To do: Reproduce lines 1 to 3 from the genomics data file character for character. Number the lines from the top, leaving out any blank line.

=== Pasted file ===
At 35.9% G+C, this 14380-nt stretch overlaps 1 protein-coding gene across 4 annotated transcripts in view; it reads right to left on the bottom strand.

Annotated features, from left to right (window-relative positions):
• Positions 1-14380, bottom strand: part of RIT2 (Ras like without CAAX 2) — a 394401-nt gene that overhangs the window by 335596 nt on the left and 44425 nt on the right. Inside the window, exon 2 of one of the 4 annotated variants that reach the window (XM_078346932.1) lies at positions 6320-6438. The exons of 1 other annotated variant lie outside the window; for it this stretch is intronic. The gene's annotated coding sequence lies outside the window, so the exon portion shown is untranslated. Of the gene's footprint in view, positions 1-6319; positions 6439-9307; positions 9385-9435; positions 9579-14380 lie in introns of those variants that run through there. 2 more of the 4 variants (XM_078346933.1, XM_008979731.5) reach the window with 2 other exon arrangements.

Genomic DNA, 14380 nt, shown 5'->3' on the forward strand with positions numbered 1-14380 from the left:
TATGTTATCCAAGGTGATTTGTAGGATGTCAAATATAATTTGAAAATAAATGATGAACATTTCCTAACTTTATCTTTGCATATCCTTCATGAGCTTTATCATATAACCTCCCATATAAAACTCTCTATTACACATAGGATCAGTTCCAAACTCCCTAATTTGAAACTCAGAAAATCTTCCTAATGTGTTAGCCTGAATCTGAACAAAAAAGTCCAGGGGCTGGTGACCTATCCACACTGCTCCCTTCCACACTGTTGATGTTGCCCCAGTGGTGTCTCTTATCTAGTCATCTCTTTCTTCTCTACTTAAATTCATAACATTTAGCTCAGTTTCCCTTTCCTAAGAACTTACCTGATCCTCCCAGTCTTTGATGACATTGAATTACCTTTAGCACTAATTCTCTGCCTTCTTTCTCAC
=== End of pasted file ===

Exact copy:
At 35.9% G+C, this 14380-nt stretch overlaps 1 protein-coding gene across 4 annotated transcripts in view; it reads right to left on the bottom strand.

Annotated features, from left to right (window-relative positions):
• Positions 1-14380, bottom strand: part of RIT2 (Ras like without CAAX 2) — a 394401-nt gene that overhangs the window by 335596 nt on the left and 44425 nt on the right. Inside the window, exon 2 of one of the 4 annotated variants that reach the window (XM_078346932.1) lies at positions 6320-6438. The exons of 1 other annotated variant lie outside the window; for it this stretch is intronic. The gene's annotated coding sequence lies outside the window, so the exon portion shown is untranslated. Of the gene's footprint in view, positions 1-6319; positions 6439-9307; positions 9385-9435; positions 9579-14380 lie in introns of those variants that run through there. 2 more of the 4 variants (XM_078346933.1, XM_008979731.5) reach the window with 2 other exon arrangements.